Selvfølgelig skal Danmark bruge Israels erfaringer, og statsministeren skal ikke sige nej til vidensudveksling, fordi der er gået venstrefløjspopulisme i sagen.
The EU has failed to deal with Corona – PM Mette Frederiksen must seek help elsewhere
Of course, Denmark must use Israel’s experience, and the Prime Minister must not say no to the exchange of knowledge, just because some politicians want to make the visit about left-wing populism.
It became clear quite early on that the collaboration on the handling of corona and later the manufacture and distribution of vaccines was not working. On average, 5 per cent. of the EU population received a vaccine, Denmark is slightly higher. EU countries are lagging behind as the virus rumbles out of there.
In many ways, it has been ugly and sad to see how an EU that I thought would stand together to deal with the crisis has drowned in bureaucracy and lack of cooperation. The EU lags far behind the vaccination plan. What initially appeared to be an advantage, namely that the EU as a whole negotiated contracts with the pharmaceutical industry, has proved to be ineffective. Therefore, it is only natural that Mette Frederiksen has chosen to seek other avenues in the search for solutions.
Israel is far ahead in vaccinating its population, more than 40 per cent have received full vaccination, over 55 per cent. have received at least one injection. There are many reasons why the country is so far ahead with their vaccination program, i.a. that they have entered into an agreement with Pfizer to share health information about the population in exchange for receiving a large number of doses.
It is not such a plan that is planned in relation to Frederiksen’s meeting in Israel. Israel does not have manufacturing capacity. But they have already vaccinated such a large part of their population that they have valuable experience in distributing and managing a nationwide vaccination program. We can use that knowledge and experience in Denmark.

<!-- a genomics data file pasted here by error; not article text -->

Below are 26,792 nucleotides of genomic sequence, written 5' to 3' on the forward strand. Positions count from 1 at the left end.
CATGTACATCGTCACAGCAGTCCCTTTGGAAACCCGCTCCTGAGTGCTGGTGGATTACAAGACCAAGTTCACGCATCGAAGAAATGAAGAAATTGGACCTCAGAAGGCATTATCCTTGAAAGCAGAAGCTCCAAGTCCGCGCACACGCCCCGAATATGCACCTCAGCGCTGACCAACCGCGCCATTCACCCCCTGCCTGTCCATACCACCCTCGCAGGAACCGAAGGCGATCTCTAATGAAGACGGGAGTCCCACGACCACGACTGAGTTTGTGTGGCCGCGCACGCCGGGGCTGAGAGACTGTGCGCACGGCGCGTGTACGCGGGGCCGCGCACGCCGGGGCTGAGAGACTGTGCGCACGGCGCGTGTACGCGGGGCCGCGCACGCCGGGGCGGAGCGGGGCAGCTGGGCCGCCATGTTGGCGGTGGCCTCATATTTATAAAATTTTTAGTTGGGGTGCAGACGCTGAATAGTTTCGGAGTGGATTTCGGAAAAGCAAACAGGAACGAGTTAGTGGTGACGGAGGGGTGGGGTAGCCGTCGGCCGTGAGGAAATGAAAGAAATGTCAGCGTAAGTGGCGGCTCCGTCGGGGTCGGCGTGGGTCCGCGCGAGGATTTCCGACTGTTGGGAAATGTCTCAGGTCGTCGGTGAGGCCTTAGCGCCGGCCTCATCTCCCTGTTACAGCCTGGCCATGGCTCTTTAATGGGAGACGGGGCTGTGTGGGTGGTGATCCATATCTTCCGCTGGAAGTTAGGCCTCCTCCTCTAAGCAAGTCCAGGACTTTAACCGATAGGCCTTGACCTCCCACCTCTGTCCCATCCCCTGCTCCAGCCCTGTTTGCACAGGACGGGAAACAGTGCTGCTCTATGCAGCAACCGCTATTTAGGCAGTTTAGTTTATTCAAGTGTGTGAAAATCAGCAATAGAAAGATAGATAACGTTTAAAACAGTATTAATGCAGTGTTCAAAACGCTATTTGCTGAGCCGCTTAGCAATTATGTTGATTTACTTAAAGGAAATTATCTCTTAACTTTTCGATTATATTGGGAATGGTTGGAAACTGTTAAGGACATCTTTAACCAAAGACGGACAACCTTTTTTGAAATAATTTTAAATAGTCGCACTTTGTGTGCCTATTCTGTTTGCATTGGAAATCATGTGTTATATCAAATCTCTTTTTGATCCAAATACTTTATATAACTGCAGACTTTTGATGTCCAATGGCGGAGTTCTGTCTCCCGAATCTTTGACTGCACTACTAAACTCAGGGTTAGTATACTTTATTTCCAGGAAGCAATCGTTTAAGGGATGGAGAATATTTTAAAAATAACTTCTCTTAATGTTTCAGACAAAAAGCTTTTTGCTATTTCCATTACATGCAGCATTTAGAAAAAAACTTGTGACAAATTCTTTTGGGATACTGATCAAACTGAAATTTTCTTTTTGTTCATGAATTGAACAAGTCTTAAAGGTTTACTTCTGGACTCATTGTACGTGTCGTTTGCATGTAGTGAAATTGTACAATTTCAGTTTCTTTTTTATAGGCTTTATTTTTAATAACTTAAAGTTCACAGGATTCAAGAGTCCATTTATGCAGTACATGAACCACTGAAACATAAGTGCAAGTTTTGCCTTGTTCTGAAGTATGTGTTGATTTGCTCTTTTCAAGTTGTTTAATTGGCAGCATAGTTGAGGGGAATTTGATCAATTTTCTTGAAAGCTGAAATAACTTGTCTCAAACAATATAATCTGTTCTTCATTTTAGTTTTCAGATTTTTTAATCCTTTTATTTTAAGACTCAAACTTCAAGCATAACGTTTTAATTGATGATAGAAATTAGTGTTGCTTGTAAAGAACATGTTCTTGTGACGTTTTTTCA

The Palestinian question has nothing to do with the exchange of knowledge that can benefit Danish citizens.
Therefore, it is logical that Mette Frederiksen seeks outside the EU’s borders in her search for how Denmark should get out of and on in its vaccination process in the near future and in the longer term. For the truth that we have been too long to acknowledge is, after all, that it looks like we are going to have to relate to the corona for many years to come, perhaps forever.
Whether Israel should have a different strategy in relation to the vaccination of Palestinians in the occupied territories muddies the picture. Palestinians living in Israel are being vaccinated. And yes, there is a point in that i.a. The UN says it is Israel’s responsibility to allow the vaccines ordered by Palestine to actually arrive. But the Palestinian question has nothing to do with the exchange of knowledge that can benefit Danish citizens.
The Russians are ready to sell their Sputnik v to Europe, China will probably do the same with their CoronaVac . Perhaps it plays into Mette Frederiksen’s considerations that she would rather cooperate with a country that gets its vaccines from Western countries we have more in common with than dictatorships like Russia and China, which both have ambitions to increase their world influence.
Of course, Mette Frederiksen must take care of her own population and save Danish lives if she can. Put at the forefront, her priority as the country’s leader must of course be to do everything she can to get the Danes and Denmark well out of the pandemic. She must not say no to exchanging experiences or a future collaboration on vaccinations for the Danes, now and in the coming years, because in Denmark there has been left-wing populism in the Prime Minister’s attempt to find solutions, for the future of the Danes and Denmark.